Saturday, November 8, 2014

Shape: elements of visual design, part 2

This month's Boost Your Photography: 52 Weeks Challenge is focusing in on the basic elements of composition: line, shape, form or volume, texture, and color. This week your challenge is to pay attention to shape. See how thinking about shapes can help you grow in your photography. (Click here to read part 1, The Line.)


Photography, by its very nature, takes a three-dimensional world and renders it in two dimensions. A study of shape moves us from the one-dimensional focus of the line and the curve to the two-dimensional focus of the shape of an object or subject. With shape, think outline, think silhouette. (A further study of light and shadow will add the third dimension: form or volume, which we will study next week.)

There are three basics shapes in visual design: the circle, the square, and the triangle. The trick to seeing and working with shapes in your photography relies on your ability to concentrate on the shape of your subject, as divorced from the reality of what your subject is. Let us take a look at each of these three basic shapes and how to recognize and use them in your photography.

The Circle

A true circle is a rare shape, one that is found far more often in constructed, man-made environments than in natural ones. A circle symbolizes balance, symmetry. A mathematical circle is perfectly round and flawlessly even. Many natural objects that we think of as circles are not. Children may draw apples, pumpkins, and the moon as circles but in reality these objects are more-often imitations of true circles.

Finding and photographing circles often takes on a level of abstraction. Only the right angle, the right position, or the right perspective will allow your viewer to register "circle" when looking at a certain subject. Spend some time with your subject, moving around, looking high, and looking low, and see how the shape or shapes you see changes as you move. Only when you find the shape that you want, should you take the photograph.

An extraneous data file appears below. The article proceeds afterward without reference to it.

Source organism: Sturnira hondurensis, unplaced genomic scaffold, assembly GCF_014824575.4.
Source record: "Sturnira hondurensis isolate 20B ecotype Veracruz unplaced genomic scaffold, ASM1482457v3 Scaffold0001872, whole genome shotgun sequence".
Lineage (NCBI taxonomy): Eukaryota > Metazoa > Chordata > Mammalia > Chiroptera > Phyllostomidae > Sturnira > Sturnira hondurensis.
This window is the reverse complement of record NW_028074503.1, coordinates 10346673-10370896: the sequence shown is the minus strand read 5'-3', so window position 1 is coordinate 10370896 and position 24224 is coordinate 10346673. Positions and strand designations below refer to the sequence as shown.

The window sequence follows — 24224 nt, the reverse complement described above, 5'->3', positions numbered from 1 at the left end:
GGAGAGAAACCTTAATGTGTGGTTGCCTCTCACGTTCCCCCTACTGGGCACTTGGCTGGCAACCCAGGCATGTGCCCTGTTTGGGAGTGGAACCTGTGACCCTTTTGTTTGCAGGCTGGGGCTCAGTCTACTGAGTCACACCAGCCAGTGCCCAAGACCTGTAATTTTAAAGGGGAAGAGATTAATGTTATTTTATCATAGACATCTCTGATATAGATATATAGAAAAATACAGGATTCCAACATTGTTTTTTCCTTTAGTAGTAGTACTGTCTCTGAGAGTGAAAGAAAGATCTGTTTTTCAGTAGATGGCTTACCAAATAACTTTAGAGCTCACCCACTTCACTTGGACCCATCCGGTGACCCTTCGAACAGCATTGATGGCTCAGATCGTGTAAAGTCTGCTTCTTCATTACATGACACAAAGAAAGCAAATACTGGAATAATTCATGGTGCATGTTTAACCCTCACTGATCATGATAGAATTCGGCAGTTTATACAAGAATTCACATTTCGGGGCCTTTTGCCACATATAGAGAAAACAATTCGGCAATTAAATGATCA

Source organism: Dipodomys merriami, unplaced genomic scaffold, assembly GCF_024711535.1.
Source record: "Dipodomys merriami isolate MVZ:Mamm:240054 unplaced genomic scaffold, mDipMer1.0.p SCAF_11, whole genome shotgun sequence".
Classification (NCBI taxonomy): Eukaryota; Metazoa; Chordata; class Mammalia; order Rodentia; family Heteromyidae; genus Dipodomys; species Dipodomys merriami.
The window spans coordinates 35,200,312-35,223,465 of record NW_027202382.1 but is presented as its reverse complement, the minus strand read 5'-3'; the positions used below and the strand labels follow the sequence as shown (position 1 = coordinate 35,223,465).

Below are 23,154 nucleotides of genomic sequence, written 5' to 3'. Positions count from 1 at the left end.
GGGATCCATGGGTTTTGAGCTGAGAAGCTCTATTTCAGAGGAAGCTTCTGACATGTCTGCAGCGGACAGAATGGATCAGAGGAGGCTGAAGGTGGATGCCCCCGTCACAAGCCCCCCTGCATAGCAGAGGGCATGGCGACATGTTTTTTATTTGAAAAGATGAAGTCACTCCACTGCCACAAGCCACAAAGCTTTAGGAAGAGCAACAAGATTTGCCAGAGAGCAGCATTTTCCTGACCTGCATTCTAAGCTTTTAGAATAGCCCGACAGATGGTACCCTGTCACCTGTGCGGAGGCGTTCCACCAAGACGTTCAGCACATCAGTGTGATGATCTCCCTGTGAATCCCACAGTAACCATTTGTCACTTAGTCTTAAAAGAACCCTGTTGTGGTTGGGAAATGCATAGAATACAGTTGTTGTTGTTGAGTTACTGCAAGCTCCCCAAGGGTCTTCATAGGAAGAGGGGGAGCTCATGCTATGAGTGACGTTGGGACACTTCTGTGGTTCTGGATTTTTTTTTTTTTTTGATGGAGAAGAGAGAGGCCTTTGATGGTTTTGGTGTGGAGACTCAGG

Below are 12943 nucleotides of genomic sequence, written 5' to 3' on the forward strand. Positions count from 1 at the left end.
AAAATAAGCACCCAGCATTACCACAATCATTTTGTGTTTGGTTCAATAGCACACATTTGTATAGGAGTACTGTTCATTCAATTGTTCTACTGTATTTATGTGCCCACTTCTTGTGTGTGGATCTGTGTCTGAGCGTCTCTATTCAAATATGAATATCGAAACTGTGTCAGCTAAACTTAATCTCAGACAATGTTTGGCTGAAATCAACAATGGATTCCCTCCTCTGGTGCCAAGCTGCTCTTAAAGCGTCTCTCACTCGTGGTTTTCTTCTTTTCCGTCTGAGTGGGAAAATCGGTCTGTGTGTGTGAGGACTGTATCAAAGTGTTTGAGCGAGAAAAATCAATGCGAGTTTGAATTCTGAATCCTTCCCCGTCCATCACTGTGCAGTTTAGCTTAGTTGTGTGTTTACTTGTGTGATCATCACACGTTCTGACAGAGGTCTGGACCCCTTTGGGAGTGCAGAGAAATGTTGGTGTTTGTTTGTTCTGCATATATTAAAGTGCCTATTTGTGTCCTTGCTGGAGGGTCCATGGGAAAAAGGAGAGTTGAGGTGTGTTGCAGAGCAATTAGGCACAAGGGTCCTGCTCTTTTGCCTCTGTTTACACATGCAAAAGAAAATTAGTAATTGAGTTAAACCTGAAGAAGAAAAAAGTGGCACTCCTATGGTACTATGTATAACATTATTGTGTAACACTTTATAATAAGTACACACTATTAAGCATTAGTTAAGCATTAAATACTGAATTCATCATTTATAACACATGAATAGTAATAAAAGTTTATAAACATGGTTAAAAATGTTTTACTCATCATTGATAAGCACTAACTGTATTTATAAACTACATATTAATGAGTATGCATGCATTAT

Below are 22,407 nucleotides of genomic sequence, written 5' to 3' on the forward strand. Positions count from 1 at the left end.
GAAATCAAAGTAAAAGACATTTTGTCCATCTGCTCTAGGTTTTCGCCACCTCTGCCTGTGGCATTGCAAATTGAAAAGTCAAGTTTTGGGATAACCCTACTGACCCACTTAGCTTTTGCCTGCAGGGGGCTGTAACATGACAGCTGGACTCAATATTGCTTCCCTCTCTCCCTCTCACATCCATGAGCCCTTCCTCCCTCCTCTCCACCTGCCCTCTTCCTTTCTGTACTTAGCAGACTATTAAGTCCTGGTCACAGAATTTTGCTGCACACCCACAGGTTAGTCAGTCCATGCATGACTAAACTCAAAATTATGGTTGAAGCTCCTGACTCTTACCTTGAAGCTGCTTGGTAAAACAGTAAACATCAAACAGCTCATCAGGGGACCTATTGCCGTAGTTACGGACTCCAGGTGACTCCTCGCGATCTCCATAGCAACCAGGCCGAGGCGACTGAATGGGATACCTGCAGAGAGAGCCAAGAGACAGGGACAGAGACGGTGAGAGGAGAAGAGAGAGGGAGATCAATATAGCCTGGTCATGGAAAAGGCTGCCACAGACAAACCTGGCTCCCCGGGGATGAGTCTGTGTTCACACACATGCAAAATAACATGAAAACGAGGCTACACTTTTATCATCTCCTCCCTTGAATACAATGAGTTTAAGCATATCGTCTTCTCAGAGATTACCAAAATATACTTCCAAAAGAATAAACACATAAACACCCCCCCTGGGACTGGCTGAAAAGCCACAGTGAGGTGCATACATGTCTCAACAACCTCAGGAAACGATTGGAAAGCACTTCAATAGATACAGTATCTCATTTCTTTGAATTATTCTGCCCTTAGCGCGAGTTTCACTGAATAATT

The Square

The square is another shape that is common in the constructed world. Most buildings and structures contain squares or rectangles. Squares can convey a feeling of balance and symmetry, like circles, but they are anchored to their straight sides. Squares are blocky and hold more visual weight as well. Differing sizes of squares in a photograph can give a sense of distance or perspective.

The Triangle

The triangle as a shape is the least pleasing of the three. Triangles are pointy and often unbalanced, signaling danger or fear. Mountains can often be glossed as triangles. You can also use perspective and vanishing points to create triangles in your image. Roads leading off into the distance or buildings looked at from below, can seem to converge into triangular shapes.

How Will You Use Shape?

Practice trying to see your composition as shapes and not as subjects. Do not see pebbles on the beach; see circles. Do not see buildings; see squares and rectangles. Do not see mountains; see triangles. Abstract yourself from the definitions of what you are photographing and try to see the underlying shape or shapes.

Then, share what you have discovered! You can share a link or a photograph in the comments below, or consider joining the BYP 52 Weeks Google+ Community to share your weekly photograph and see what others are capturing.

Boost Your Photography: Learn Your DSLR is available from Amazon. Get the most out of your camera with practical advice about the technical and creative aspects of DSLR photography that will have you taking beautiful pictures right away.
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